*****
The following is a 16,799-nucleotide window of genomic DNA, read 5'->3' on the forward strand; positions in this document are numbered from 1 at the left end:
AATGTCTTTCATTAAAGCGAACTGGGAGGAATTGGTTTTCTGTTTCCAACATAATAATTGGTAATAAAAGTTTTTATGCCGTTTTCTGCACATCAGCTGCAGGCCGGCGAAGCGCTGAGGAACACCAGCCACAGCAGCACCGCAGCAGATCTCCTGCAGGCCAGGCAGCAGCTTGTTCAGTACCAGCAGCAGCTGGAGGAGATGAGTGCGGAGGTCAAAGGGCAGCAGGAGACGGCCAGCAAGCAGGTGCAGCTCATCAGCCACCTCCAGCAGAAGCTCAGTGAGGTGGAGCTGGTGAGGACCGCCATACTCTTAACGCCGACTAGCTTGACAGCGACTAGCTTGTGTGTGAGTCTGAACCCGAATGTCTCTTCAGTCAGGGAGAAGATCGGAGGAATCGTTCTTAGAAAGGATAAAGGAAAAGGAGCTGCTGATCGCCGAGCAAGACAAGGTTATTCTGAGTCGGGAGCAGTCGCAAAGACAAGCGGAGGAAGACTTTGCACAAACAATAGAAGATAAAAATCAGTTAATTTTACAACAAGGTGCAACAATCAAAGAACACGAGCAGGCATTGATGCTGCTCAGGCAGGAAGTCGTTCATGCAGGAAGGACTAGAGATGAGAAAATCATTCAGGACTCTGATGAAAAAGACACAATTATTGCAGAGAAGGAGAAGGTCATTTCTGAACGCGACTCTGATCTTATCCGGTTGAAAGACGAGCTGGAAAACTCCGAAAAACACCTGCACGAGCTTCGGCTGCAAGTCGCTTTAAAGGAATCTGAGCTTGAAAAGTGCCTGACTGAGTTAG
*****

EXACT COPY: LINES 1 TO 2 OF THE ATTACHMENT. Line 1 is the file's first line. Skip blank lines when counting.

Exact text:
The following is a 16,799-nucleotide window of genomic DNA, read 5'->3' on the forward strand; positions in this document are numbered from 1 at the left end:
AATGTCTTTCATTAAAGCGAACTGGGAGGAATTGGTTTTCTGTTTCCAACATAATAATTGGTAATAAAAGTTTTTATGCCGTTTTCTGCACATCAGCTGCAGGCCGGCGAAGCGCTGAGGAACACCAGCCACAGCAGCACCGCAGCAGATCTCCTGCAGGCCAGGCAGCAGCTTGTTCAGTACCAGCAGCAGCTGGAGGAGATGAGTGCGGAGGTCAAAGGGCAGCAGGAGACGGCCAGCAAGCAGGTGCAGCTCATCAGCCACCTCCAGCAGAAGCTCAGTGAGGTGGAGCTGGTGAGGACCGCCATACTCTTAACGCCGACTAGCTTGACAGCGACTAGCTTGTGTGTGAGTCTGAACCCGAATGTCTCTTCAGTCAGGGAGAAGATCGGAGGAATCGTTCTTAGAAAGGATAAAGGAAAAGGAGCTGCTGATCGCCGAGCAAGACAAGGTTATTCTGAGTCGGGAGCAGTCGCAAAGACAAGCGGAGGAAGACTTTGCACAAACAATAGAAGATAAAAATCAGTTAATTTTACAACAAGGTGCAACAATCAAAGAACACGAGCAGGCATTGATGCTGCTCAGGCAGGAAGTCGTTCATGCAGGAAGGACTAGAGATGAGAAAATCATTCAGGACTCTGATGAAAAAGACACAATTATTGCAGAGAAGGAGAAGGTCATTTCTGAACGCGACTCTGATCTTATCCGGTTGAAAGACGAGCTGGAAAACTCCGAAAAACACCTGCACGAGCTTCGGCTGCAAGTCGCTTTAAAGGAATCTGAGCTTGAAAAGTGCCTGACTGAGTTAG